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The B&N Sci-Fi Blog on The Best Science Fiction and Fantasy Books of November

Sunday, November 27th, 2016 | Posted by John ONeill

culdesac-by-robert-repino-small the-operative-gerald-brandt-small the-shadow-of-what-was-lost-small

Jim Killen has been as the science fiction and fantasy buyer for Barnes & Noble for nearly 20 years, and every month he shares his top new SFF releases at the B&N Sci-Fi and Fantasy Blog. His November list includes exciting new books from Brandon Sanderson, Ben Bova, Emma Newman, Christopher Hinz, Kim Harrison, Cassandra Rose Clarke, Erika Johansen, David Weber, David Dalglish, and others — including Culdesac by Robert Repino, the sequel to the widely acclaimed Mort(e), the tale of a housecat who becomes a war hero in an apocalyptic battle between humans, giants ants, and sentient animals.

Repino returns to the war-torn world he established in Mort(e) as the War with No Name rages on. The Colony, a race of intelligent ants, has humanity on the run before its army of sentient and intelligent animals. Culdesac, a housecat-turned-general for The Colony, is a brutally effective warrior, for whom violence is always the answer. As his forces occupy the town of Milton, however, he must prepare for a brutal counteroffensive from the humans, even as he discovers secrets that threaten to undermine his understanding of this new universe. Repino imbues a startling sense of realism to a story about an intelligent cat’s desire to wipe out humanity; Culdesac’s story is not only tense and violent, but oddly emotional and touching.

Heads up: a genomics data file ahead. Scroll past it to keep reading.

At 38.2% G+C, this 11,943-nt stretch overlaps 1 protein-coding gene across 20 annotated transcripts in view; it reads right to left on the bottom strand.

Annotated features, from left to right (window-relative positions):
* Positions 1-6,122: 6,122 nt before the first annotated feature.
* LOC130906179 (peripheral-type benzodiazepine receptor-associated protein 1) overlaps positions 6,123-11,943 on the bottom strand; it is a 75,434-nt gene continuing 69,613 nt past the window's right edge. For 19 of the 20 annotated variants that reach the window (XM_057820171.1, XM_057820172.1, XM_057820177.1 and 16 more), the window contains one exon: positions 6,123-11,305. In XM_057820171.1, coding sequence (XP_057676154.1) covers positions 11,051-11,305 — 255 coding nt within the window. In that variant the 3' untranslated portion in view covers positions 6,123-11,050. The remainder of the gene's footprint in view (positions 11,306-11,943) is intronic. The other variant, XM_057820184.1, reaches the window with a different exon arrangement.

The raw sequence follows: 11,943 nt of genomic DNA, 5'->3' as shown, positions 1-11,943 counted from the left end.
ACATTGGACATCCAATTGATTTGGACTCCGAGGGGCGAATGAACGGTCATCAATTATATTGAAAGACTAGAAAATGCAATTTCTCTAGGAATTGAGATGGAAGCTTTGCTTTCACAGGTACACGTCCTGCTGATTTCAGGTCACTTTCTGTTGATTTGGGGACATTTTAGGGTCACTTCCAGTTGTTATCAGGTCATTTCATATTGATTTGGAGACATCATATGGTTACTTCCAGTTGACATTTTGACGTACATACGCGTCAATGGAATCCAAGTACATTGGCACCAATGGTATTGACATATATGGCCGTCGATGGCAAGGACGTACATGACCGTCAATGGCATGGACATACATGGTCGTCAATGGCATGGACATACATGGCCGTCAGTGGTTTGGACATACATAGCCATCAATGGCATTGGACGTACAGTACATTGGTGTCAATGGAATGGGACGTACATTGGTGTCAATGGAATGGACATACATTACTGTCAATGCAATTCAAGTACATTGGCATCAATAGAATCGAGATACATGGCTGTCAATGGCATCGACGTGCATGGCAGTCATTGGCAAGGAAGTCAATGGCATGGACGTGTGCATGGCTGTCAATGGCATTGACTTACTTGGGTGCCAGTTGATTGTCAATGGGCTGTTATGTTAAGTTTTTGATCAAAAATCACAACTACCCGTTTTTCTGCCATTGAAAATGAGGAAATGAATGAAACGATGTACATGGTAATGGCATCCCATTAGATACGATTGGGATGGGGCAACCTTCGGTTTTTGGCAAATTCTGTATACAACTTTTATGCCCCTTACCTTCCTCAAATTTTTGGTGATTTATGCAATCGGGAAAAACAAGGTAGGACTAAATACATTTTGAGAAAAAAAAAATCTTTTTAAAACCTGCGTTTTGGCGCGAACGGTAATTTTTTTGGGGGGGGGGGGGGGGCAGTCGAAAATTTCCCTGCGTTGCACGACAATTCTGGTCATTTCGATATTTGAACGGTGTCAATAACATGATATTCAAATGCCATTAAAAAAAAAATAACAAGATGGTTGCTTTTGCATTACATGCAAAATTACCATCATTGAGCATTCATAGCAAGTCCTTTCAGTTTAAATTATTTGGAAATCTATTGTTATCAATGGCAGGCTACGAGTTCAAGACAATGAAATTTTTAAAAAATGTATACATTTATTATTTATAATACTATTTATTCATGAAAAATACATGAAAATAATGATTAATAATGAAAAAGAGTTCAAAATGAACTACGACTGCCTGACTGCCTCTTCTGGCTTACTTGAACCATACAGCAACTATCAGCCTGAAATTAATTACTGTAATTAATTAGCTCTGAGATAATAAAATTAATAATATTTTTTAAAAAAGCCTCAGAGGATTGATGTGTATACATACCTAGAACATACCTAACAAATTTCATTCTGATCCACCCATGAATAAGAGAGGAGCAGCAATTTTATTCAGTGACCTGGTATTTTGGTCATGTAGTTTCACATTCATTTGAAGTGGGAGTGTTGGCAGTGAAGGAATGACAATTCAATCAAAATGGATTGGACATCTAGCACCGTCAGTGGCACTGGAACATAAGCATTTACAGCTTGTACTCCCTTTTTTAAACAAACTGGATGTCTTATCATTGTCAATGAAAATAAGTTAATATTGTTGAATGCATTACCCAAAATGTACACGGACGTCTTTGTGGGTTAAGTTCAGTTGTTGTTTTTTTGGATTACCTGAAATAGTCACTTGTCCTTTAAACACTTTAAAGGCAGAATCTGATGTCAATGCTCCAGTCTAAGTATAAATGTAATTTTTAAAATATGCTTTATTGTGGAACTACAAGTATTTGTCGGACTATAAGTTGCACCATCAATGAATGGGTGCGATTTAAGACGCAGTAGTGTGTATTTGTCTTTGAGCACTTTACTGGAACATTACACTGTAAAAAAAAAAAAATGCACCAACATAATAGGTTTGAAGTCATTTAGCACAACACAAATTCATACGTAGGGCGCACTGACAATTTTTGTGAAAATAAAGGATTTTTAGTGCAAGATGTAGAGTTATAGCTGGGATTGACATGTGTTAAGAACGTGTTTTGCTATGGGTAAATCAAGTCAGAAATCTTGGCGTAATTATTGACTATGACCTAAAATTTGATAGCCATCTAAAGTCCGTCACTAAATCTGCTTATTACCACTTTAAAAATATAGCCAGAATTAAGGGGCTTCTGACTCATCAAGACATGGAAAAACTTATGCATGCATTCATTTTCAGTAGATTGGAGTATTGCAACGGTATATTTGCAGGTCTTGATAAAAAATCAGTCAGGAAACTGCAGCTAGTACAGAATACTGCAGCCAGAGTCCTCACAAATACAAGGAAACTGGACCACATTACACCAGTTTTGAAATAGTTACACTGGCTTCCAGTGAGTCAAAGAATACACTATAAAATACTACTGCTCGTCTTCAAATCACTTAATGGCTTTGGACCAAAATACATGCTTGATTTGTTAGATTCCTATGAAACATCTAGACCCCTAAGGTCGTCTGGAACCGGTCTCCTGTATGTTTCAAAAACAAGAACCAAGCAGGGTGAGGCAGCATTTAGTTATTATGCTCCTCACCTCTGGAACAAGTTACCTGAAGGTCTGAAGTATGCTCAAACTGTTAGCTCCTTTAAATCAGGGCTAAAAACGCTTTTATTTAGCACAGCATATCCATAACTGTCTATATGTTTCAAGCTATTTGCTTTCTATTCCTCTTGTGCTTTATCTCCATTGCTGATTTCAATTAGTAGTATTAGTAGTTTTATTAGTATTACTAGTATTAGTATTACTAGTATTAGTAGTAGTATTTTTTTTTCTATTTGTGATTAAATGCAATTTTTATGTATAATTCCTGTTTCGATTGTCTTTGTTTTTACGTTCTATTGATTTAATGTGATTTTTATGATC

Culdesac was published by Soho Press on November 15. It is 128 pages, priced at $9.99 in trade paperback and $7.99 for the digital edition. We covered Mort(e) here.

Gerald Brandt’s The Operative is the second novel in his San Angeles series.

Brandt’s supercharged sequel to The Courier continues the cyberpunk fun of the San Angeles series. Having survived the worst delivery of her life, megacity courier Kris Merrill has been training with the resistance, learning the skills she’ll need to be an Operator like Ian Miller, the man who helped keep her alive. Just as her training is ending, the resistance compound is attacked, and Kris and her fellow trainees are thrust into the fight, ready or not. When Ian is captured, Kris makes it her mission to rescue him, encountering unexpected twists and unexpected allies along the way. Brandt fleshes out an all-too-possible future of crushing poverty and corporate control, and the complex heroine who will lead us through to a better future.

The Operative was published by DAW on November 1. It is 320 pages, priced at $26 in hardcover and $12.99 for the digital edition.

And finally The Shadow of What Was Lost, the opening volume in The Licanius Trilogy by James Islington.

The Shadow of What Was Lost feels old-fashioned in the best of ways, molding familiar genre traditions into something wholly unique. In a world where the magical class has been overthrown, hunted, and subjugated, the struggle cannot simply be divided between magic and mundane or human and divine. The evil that encroaches Andarra, the center of the action, is neither simple, singly focused, or, for that matter, definitively evil. It’s been 20 years since the Unseen War, which overthrew the Augurs, powerful and portentous demigods. Those who once feared and obeyed the them rose up, wiping out the leaders and binding those with lesser magical abilities, the Gifted, to Four Tenets that restrict the use of their powers. Davian, a student of the Gifted, struggles to wield Essence, the magic that should sustain and flow through him with ease, but can “read” people to determine whether they’re telling the truth, a power that once belonged only to the Augurs. That’s a dangerous association for one raised in a world endlessly suspicious of those with abilities outside the norm. But as forces long thought defeated descend from the North, Devian’s quest to understand who he is and what he can do takes on greater urgency than he can comprehend.

The Shadow of What Was Lost was published by Orbit on November 8. It is 704 pages, priced at $26 in hardcover and $9.99 for the digital edition.

See the complete list at the B&N Sci-Fi and Fantasy Blog.

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